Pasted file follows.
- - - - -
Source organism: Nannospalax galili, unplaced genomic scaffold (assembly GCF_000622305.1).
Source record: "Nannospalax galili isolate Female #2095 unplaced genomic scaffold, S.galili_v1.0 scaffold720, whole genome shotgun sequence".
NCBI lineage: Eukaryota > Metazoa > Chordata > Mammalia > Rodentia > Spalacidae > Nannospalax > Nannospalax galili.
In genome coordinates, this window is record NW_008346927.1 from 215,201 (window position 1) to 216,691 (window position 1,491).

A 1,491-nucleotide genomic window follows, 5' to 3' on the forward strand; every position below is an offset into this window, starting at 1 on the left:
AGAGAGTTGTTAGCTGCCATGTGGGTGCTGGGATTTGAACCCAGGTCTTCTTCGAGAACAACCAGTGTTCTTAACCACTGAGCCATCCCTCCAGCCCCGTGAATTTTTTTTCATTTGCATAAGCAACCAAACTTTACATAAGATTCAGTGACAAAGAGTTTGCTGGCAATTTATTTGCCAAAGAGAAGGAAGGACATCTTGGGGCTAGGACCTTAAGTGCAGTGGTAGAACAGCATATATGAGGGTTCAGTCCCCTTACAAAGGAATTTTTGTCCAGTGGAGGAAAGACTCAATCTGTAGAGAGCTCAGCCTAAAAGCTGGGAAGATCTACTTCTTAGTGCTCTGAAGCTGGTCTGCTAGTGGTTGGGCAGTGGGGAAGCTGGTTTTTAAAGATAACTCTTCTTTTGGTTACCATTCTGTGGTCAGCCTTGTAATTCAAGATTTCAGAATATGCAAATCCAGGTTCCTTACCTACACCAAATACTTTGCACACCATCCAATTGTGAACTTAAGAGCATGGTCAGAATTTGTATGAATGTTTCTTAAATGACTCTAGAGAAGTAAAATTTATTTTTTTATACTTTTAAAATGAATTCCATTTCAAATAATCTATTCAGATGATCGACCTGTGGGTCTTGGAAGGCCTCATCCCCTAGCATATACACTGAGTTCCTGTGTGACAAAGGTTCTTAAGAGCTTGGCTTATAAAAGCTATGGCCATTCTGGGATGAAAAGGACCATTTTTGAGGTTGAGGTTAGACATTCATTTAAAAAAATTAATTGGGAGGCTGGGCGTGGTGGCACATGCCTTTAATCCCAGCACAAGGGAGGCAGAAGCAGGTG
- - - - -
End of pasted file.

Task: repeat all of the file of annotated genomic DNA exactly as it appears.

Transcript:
Source organism: Nannospalax galili, unplaced genomic scaffold (assembly GCF_000622305.1).
Source record: "Nannospalax galili isolate Female #2095 unplaced genomic scaffold, S.galili_v1.0 scaffold720, whole genome shotgun sequence".
NCBI lineage: Eukaryota > Metazoa > Chordata > Mammalia > Rodentia > Spalacidae > Nannospalax > Nannospalax galili.
In genome coordinates, this window is record NW_008346927.1 from 215,201 (window position 1) to 216,691 (window position 1,491).

A 1,491-nucleotide genomic window follows, 5' to 3' on the forward strand; every position below is an offset into this window, starting at 1 on the left:
AGAGAGTTGTTAGCTGCCATGTGGGTGCTGGGATTTGAACCCAGGTCTTCTTCGAGAACAACCAGTGTTCTTAACCACTGAGCCATCCCTCCAGCCCCGTGAATTTTTTTTCATTTGCATAAGCAACCAAACTTTACATAAGATTCAGTGACAAAGAGTTTGCTGGCAATTTATTTGCCAAAGAGAAGGAAGGACATCTTGGGGCTAGGACCTTAAGTGCAGTGGTAGAACAGCATATATGAGGGTTCAGTCCCCTTACAAAGGAATTTTTGTCCAGTGGAGGAAAGACTCAATCTGTAGAGAGCTCAGCCTAAAAGCTGGGAAGATCTACTTCTTAGTGCTCTGAAGCTGGTCTGCTAGTGGTTGGGCAGTGGGGAAGCTGGTTTTTAAAGATAACTCTTCTTTTGGTTACCATTCTGTGGTCAGCCTTGTAATTCAAGATTTCAGAATATGCAAATCCAGGTTCCTTACCTACACCAAATACTTTGCACACCATCCAATTGTGAACTTAAGAGCATGGTCAGAATTTGTATGAATGTTTCTTAAATGACTCTAGAGAAGTAAAATTTATTTTTTTATACTTTTAAAATGAATTCCATTTCAAATAATCTATTCAGATGATCGACCTGTGGGTCTTGGAAGGCCTCATCCCCTAGCATATACACTGAGTTCCTGTGTGACAAAGGTTCTTAAGAGCTTGGCTTATAAAAGCTATGGCCATTCTGGGATGAAAAGGACCATTTTTGAGGTTGAGGTTAGACATTCATTTAAAAAAATTAATTGGGAGGCTGGGCGTGGTGGCACATGCCTTTAATCCCAGCACAAGGGAGGCAGAAGCAGGTG